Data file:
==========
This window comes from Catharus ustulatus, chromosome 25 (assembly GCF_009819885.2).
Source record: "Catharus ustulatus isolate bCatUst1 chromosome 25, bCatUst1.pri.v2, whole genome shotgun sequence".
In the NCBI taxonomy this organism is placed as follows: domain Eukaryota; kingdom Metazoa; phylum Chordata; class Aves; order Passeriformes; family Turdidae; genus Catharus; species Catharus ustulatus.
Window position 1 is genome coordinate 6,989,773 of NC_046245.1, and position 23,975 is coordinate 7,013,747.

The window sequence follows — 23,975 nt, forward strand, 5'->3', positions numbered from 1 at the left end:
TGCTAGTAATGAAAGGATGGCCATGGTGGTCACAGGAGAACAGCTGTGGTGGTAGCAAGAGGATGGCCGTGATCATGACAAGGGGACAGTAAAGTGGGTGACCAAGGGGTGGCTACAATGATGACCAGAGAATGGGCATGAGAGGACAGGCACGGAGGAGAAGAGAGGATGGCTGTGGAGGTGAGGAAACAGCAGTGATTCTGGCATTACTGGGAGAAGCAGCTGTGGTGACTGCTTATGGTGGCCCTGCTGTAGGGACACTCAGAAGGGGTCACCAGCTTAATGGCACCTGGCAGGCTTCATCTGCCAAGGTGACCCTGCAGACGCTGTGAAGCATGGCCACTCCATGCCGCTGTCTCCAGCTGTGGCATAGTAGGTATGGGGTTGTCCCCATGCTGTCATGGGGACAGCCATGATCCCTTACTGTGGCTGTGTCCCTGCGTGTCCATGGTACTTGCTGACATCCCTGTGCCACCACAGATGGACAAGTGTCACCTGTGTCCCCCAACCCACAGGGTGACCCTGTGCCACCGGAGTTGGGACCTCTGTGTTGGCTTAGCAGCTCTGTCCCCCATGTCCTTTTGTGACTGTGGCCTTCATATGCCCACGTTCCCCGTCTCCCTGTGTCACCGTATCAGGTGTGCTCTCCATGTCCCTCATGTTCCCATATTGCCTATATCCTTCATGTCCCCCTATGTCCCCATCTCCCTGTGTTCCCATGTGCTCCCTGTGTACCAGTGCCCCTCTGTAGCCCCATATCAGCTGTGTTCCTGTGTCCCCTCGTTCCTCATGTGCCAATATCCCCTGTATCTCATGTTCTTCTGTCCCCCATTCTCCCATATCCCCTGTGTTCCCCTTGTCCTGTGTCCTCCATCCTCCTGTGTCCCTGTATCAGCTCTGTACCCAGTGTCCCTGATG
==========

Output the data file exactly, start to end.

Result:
This window comes from Catharus ustulatus, chromosome 25 (assembly GCF_009819885.2).
Source record: "Catharus ustulatus isolate bCatUst1 chromosome 25, bCatUst1.pri.v2, whole genome shotgun sequence".
In the NCBI taxonomy this organism is placed as follows: domain Eukaryota; kingdom Metazoa; phylum Chordata; class Aves; order Passeriformes; family Turdidae; genus Catharus; species Catharus ustulatus.
Window position 1 is genome coordinate 6,989,773 of NC_046245.1, and position 23,975 is coordinate 7,013,747.

The window sequence follows — 23,975 nt, forward strand, 5'->3', positions numbered from 1 at the left end:
TGCTAGTAATGAAAGGATGGCCATGGTGGTCACAGGAGAACAGCTGTGGTGGTAGCAAGAGGATGGCCGTGATCATGACAAGGGGACAGTAAAGTGGGTGACCAAGGGGTGGCTACAATGATGACCAGAGAATGGGCATGAGAGGACAGGCACGGAGGAGAAGAGAGGATGGCTGTGGAGGTGAGGAAACAGCAGTGATTCTGGCATTACTGGGAGAAGCAGCTGTGGTGACTGCTTATGGTGGCCCTGCTGTAGGGACACTCAGAAGGGGTCACCAGCTTAATGGCACCTGGCAGGCTTCATCTGCCAAGGTGACCCTGCAGACGCTGTGAAGCATGGCCACTCCATGCCGCTGTCTCCAGCTGTGGCATAGTAGGTATGGGGTTGTCCCCATGCTGTCATGGGGACAGCCATGATCCCTTACTGTGGCTGTGTCCCTGCGTGTCCATGGTACTTGCTGACATCCCTGTGCCACCACAGATGGACAAGTGTCACCTGTGTCCCCCAACCCACAGGGTGACCCTGTGCCACCGGAGTTGGGACCTCTGTGTTGGCTTAGCAGCTCTGTCCCCCATGTCCTTTTGTGACTGTGGCCTTCATATGCCCACGTTCCCCGTCTCCCTGTGTCACCGTATCAGGTGTGCTCTCCATGTCCCTCATGTTCCCATATTGCCTATATCCTTCATGTCCCCCTATGTCCCCATCTCCCTGTGTTCCCATGTGCTCCCTGTGTACCAGTGCCCCTCTGTAGCCCCATATCAGCTGTGTTCCTGTGTCCCCTCGTTCCTCATGTGCCAATATCCCCTGTATCTCATGTTCTTCTGTCCCCCATTCTCCCATATCCCCTGTGTTCCCCTTGTCCTGTGTCCTCCATCCTCCTGTGTCCCTGTATCAGCTCTGTACCCAGTGTCCCTGATG